Properties are getting creative by offering expanded buffets and health-conscious dishes.

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At some affordably priced U.S. hotels, a free breakfast is increasingly a perk of a stay.

And these aren’t the expected cereal and toast meals: Properties are getting creative by offering expanded buffets and health-conscious dishes.

Best Western Hotels & Resorts, for example, where room rates average $120 a night, recently introduced a revamped breakfast program at its more than 1,000 U.S. properties. While a free breakfast has been a brand standard for several decades, it comprised basic items such as toast and cereal, said Ron Pohl, Best Western’s senior vice president for brand management.

Now, clients are offered a wide-ranging buffet. Build Your Own stations are the cornerstone of the makeover: All Best Westerns have a yogurt parfait and oatmeal bar with toppings like granola, shredded coconut and honey sourced from local bee farms.

Other stations vary by property — there could be a crepe and French toast bar with garnishes like Nutella; a sandwich bar where guests can make their own sandwiches using local cheeses; or an omelet station with meats and vegetables.

Gluten-free granolas and cereals and nondairy milk such as soy, almond, coconut and rice are also on the menu. Time-pressed guests can take brown bags in the “grab and go” area that are filled with breakfast bars, whole fruit and bottled water.

Consumer demand led to the new breakfast, Pohl said.

“We surveyed around 1.5 million guests and found that breakfast plays a significant role with guest satisfaction as well as their choice of hotels and brands,” he said.

Holiday Inn Express, with nearly 2,000 U.S. locations, is another value chain upping the breakfast ante with a new buffet of house-baked cinnamon rolls, pancakes that guests make themselves using a one-button machine and healthy options like oatmeal, Greek yogurt and turkey sausage.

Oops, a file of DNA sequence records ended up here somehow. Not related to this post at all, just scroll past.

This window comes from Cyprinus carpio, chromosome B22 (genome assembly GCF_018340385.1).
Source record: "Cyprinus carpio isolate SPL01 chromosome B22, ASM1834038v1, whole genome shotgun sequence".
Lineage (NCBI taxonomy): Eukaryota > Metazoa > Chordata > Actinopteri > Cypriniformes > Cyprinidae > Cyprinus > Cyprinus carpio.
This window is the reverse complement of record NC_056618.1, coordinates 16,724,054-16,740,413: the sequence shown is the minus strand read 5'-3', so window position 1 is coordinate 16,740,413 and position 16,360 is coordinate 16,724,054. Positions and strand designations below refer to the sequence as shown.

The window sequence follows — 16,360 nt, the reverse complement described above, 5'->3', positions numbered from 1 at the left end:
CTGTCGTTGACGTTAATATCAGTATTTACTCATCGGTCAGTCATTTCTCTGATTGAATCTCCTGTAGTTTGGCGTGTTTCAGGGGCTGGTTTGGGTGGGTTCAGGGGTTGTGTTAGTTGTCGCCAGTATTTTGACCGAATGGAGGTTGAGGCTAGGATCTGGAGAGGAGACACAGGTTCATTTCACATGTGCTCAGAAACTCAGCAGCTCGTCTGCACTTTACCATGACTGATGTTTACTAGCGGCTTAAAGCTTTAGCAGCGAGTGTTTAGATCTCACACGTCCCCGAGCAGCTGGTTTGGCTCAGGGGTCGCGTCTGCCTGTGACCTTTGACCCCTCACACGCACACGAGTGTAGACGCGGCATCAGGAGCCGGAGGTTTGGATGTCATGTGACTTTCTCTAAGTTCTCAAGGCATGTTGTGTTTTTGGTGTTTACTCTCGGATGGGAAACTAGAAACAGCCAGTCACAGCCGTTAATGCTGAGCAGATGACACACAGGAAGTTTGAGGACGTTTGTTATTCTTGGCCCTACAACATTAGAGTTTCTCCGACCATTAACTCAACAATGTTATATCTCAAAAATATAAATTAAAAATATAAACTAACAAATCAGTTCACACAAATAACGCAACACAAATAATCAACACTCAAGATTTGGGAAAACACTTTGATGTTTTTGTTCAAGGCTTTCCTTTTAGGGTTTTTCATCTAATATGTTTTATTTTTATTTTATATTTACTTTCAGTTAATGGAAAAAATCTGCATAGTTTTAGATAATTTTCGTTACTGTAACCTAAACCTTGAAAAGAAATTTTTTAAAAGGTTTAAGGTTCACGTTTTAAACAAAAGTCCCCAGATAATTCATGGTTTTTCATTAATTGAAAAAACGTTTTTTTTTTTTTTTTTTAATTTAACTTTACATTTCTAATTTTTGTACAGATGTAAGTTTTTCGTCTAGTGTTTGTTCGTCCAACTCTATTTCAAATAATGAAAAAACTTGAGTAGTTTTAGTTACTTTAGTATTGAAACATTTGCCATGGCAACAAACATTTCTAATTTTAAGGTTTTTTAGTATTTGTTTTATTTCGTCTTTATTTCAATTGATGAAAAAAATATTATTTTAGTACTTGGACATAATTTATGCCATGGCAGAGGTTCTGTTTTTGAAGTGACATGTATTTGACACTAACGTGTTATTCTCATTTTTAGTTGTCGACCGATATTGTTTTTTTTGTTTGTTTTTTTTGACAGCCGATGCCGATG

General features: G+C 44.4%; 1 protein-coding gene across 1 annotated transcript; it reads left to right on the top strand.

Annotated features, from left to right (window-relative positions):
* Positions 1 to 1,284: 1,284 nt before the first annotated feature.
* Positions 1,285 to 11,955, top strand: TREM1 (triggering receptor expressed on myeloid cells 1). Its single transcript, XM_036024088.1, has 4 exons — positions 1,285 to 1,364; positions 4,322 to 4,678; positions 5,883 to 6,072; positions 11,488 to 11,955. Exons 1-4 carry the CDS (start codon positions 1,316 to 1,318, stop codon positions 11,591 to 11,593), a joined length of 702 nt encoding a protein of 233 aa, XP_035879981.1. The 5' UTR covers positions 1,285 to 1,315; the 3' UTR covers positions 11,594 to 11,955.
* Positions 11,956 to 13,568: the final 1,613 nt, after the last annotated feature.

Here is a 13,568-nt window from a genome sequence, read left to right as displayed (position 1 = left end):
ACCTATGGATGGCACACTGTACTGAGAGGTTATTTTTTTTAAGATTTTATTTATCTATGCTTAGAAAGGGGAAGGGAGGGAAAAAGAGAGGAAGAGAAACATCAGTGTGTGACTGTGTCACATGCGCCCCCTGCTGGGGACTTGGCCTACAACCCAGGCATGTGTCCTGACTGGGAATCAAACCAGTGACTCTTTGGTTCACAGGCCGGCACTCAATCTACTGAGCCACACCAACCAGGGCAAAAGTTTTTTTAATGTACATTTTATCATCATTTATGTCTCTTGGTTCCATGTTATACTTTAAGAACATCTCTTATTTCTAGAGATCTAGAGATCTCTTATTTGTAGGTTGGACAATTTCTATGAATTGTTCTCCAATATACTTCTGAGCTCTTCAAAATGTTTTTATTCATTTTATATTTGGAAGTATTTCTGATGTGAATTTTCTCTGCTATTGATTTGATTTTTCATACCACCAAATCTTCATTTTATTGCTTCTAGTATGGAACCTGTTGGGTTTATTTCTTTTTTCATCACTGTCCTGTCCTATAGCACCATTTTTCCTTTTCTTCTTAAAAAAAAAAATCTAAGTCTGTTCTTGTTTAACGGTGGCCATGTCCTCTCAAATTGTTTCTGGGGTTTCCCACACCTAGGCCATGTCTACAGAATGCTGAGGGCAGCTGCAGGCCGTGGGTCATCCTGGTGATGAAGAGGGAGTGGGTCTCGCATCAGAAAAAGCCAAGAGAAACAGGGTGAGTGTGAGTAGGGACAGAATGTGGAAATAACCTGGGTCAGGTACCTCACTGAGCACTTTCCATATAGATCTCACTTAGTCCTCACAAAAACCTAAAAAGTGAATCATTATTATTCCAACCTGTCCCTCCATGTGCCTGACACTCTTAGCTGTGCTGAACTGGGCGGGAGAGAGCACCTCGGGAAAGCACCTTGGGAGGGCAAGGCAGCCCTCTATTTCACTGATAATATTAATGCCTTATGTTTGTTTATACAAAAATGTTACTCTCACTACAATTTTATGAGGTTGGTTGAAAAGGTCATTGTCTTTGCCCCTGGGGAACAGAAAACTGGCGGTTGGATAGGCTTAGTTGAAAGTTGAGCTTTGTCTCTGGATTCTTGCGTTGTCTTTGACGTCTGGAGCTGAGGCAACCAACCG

Similar to Best Western’s, the redo is a move to keep the brand competitive, said Jennifer Gribble, a vice president at InterContinental Hotels Group, the parent company of Holiday Inn Express.

The brand spent $20 million last year to promote the initiative and plans to spend around $25 million this year on a similar campaign.

Free breakfast isn’t a new amenity, said Adam Weissenberg, the head of travel, hospitality and leisure at the accounting firm Deloitte & Touche, but a better one is.

“Since many affordable chains already include breakfast with a stay,” he said, “they’re differentiating themselves in an increasingly competitive market by improving what they have.”

A growing number of affordable independent properties and smaller chains are also part of the trend.

The Sierra Grande Lodge & Spa in Truth or Consequences, N.M., which opened last year and has rooms from $145 a night, offers a free table service breakfast where guests order from a menu that includes dishes like blue corn and pine nut pancakes with cinnamon butter.

And Hotel Preston, a 196-room property in Nashville, Tenn., where nightly rates start at $139, a free breakfast of cage-free eggs, seasonal fruit salad and assorted pastries is an amenity for all guests.

Customers are so enthusiastic about the meal at 506 On the River Inn, a two-year-old boutique hotel in Woodstock, Vt., according to the general manager Josh Hardy, that some eat enough to hold them over until dinner. The spread includes house-made quiches, spiral-cut ham, and locally made cheddar cheese and maple cream butter.

“Our breakfast has helped us build a loyal clientele in the short time we’ve been open,” Hardy said.

If free breakfast is such a winning amenity, why aren’t luxury U.S. hotels also throwing it in as part of a stay?

“Expensive hotels don’t give you free breakfast because they don’t have to,” said Bobby Bowers, a hotel analyst at the hotel research company STR. “The guests who stay with them, whether it’s for work or pleasure, aren’t as budget conscious and don’t care about it as much.”